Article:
I’m not sure if Joe’s stage antics, including his wild foot dancing, are some for show or more likely inseparable from his emotive play, but you can’t help but enjoy his performance- the music, the shared stage with Vicki’s laughing smile, and his intertwined stories and quips.
Get out and see Joe if he’s within roadtrip distance- I promise he won’t hold anything back. See you at the next show…BlackJack
Here’s a detailed listing of Important Delta Blues Recordings. We hope it’s of use/interest, and you are urged to listen to, and learn about, all of these important delta blues artists:
Important Delta Blues Recordings
© by “BlackJack” in Chicago
“The Delta blues is one of the earliest styles of blues music. It originated in the Mississippi Delta, a region of the United States that roughly stretches from Memphis, Tennessee in the north to Vicksburg, Mississippi in the south, the Mississippi River on the west to the Yazoo River on the east. The Mississippi Delta area is famous both for its fertile soil and its extreme poverty. Guitar (especially slide) and harmonica were the dominant instruments used (although piano and other mountain & stringed instruments often accompanied the musicians, especially at the jukes, fish fry’s and plantation parties). The vocal styles ranged from introspective and soulful to passionate and fiery.”
Artists/recordings were selected based on a number of weightings (wherever possible): Best Songs, Quality of Recording/Label, Availability, Importance/Influence, Number of Tracks, Variety, Earliest, Revival or Re-Mastered Recordings, and true to the Delta region/style. These recordings all come among the highest recommendations, and likely cover 95% of the most important and available early delta-related recordings.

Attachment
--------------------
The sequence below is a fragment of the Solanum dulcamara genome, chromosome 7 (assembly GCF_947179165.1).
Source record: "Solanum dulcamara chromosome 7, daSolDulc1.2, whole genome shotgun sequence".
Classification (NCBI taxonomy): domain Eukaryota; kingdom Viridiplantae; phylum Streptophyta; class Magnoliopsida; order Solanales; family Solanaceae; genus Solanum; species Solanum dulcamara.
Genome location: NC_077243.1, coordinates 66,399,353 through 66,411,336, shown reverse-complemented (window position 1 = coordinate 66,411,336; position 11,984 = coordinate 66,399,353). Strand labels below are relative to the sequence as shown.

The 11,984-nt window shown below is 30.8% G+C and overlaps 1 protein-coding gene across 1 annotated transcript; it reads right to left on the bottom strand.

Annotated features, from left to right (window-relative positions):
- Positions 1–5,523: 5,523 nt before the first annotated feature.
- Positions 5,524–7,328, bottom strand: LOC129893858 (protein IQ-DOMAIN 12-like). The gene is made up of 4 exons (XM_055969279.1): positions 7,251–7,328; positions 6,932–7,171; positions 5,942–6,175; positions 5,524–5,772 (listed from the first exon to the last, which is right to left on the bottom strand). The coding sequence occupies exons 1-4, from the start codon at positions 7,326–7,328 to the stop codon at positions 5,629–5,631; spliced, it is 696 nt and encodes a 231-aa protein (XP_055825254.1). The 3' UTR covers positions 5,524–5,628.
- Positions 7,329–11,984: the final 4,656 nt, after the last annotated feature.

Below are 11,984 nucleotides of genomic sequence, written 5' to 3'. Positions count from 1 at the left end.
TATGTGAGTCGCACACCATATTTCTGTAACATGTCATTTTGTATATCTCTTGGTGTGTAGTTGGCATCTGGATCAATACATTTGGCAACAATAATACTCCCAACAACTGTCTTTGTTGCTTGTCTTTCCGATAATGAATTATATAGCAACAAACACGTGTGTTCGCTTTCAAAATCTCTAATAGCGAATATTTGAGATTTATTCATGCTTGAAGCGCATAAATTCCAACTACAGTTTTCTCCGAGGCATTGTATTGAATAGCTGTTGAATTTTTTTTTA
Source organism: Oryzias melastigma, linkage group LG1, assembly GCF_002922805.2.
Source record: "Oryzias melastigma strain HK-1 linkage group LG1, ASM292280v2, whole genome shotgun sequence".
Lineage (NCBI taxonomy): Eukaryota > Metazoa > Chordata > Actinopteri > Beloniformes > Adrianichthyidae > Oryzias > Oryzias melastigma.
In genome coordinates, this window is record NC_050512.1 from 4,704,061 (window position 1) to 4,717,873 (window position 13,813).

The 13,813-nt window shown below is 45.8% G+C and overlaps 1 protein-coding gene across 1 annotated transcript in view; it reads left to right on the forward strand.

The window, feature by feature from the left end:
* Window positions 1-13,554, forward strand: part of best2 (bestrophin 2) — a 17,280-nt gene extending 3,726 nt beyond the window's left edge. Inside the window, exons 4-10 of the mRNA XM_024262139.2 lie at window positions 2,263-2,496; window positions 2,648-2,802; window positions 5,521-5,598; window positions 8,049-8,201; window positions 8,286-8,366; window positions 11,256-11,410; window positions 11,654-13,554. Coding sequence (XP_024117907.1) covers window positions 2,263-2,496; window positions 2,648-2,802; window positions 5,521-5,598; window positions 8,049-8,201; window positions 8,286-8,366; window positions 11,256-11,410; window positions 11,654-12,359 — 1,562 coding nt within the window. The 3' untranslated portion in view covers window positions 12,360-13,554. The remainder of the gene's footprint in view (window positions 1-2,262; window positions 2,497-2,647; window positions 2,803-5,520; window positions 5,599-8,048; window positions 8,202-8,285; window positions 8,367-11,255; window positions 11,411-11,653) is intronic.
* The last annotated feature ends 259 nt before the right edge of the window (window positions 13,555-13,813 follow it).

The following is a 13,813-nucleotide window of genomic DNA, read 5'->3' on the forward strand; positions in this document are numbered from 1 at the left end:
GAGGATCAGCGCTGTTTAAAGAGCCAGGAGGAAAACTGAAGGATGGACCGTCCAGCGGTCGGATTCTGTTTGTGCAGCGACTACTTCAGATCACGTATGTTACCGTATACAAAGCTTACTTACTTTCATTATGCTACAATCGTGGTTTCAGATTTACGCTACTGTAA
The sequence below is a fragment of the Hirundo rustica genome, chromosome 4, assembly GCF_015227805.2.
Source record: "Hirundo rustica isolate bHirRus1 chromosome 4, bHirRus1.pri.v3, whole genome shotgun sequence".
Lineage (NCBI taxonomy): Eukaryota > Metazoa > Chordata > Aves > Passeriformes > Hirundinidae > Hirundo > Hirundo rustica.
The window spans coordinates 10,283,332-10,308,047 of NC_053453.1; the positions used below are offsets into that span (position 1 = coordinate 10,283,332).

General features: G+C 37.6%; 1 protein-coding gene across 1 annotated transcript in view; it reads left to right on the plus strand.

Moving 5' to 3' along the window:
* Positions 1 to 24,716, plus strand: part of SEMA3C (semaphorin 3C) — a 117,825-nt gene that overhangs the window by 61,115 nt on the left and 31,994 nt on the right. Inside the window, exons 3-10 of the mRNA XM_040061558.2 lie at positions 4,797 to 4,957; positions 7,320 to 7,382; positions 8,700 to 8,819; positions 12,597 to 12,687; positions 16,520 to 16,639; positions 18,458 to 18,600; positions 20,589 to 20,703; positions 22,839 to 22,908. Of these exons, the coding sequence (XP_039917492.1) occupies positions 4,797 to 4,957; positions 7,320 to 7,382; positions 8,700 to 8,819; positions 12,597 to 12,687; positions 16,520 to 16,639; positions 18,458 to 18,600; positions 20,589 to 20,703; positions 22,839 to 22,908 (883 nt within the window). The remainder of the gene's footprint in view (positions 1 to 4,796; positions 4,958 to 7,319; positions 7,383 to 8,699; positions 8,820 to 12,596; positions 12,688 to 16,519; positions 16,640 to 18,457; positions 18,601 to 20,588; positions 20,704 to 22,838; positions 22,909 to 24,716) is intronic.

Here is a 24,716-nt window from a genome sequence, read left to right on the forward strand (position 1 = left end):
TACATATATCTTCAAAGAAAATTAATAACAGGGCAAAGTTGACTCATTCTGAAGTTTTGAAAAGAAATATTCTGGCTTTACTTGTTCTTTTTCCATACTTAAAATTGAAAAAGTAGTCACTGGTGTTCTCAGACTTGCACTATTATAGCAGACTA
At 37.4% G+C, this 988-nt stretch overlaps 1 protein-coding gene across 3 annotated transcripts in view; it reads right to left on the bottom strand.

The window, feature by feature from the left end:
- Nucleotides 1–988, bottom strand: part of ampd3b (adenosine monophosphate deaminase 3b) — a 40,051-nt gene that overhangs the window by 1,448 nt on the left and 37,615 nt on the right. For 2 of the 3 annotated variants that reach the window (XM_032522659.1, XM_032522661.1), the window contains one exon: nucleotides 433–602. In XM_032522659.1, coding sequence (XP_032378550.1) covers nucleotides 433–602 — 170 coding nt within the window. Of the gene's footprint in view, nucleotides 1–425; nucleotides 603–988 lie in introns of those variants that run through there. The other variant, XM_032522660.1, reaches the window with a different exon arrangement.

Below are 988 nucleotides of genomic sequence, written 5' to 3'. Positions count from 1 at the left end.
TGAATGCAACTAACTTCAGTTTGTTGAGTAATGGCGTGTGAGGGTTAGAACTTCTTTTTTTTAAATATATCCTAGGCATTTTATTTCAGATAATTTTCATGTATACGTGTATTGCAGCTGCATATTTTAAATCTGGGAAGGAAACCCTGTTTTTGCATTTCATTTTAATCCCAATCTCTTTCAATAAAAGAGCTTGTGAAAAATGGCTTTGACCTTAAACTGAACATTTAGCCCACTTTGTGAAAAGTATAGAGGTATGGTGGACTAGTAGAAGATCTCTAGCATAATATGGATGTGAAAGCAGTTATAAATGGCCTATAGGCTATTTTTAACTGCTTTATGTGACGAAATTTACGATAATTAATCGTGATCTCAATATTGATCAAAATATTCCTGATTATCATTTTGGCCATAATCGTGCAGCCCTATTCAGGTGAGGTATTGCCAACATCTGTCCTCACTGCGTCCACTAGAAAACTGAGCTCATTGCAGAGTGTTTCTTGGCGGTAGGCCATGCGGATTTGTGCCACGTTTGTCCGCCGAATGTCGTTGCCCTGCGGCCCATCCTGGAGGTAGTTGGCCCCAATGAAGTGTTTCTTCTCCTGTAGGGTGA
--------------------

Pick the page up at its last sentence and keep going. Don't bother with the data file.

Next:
I urge you to listen to, and read more about, the artists, as all were influential keys, from early blues through today…
The Big 3
Charley Patton (c. 1891 in Bolton/Edwards, MS) rec. (first recorded in) 1929
“King or Founder of Delta Blues” hosted plantation dances and notoriously rollicked in jook “juke” joints. Mentored by Henry Sloan, he became a star especially due to his recordings and gyrating performances. He was the leader and everyone followed, and was part Cherokee, Black and Caucasian.
Complete Recordings: 1929-1934 (JSP) 92 tracks, mostly of Patton
Screamin’ and Hollerin’ the Blues: The Worlds of Charley Patton (Revenant) Contains
all 54 known Patton sides and extensive interviews
Founder of Delta Blues and King of the Delta Blues (Yazoo) Nice pairing of single CD
Masters of the Delta Blues: The Friends of Charlie Patton (Yazoo) Bracey, T. Johnson,
Willie Brown, House, Louise Johnson, Kid Bailey, Bertha Lee.
Son House (b. 1902 in Riverton, MS) rec. 1930
Delta Blues (Biograph) Son House’s Library of Congress “Field recordings” by Alan Lomax in the early 40’s
Heroes of the Blues: The Very Best of Son House (Shout! Factory) Includes early 30’s
and 40’s pressings, and 60’s revival recordings
Preachin’ the Blues (Catfish) All the Paramount recordings, decently transferred from
masters. Also 1941/1942 Lomax recordings. Hear House, Patton and Willie Brown
on “Walking Blues” test pressing.
Father of the Delta Blues: The Complete 1965 Sessions (Columbia/Legacy)
Tommy Johnson (b. 1896 in Terry, MS) rec. 1928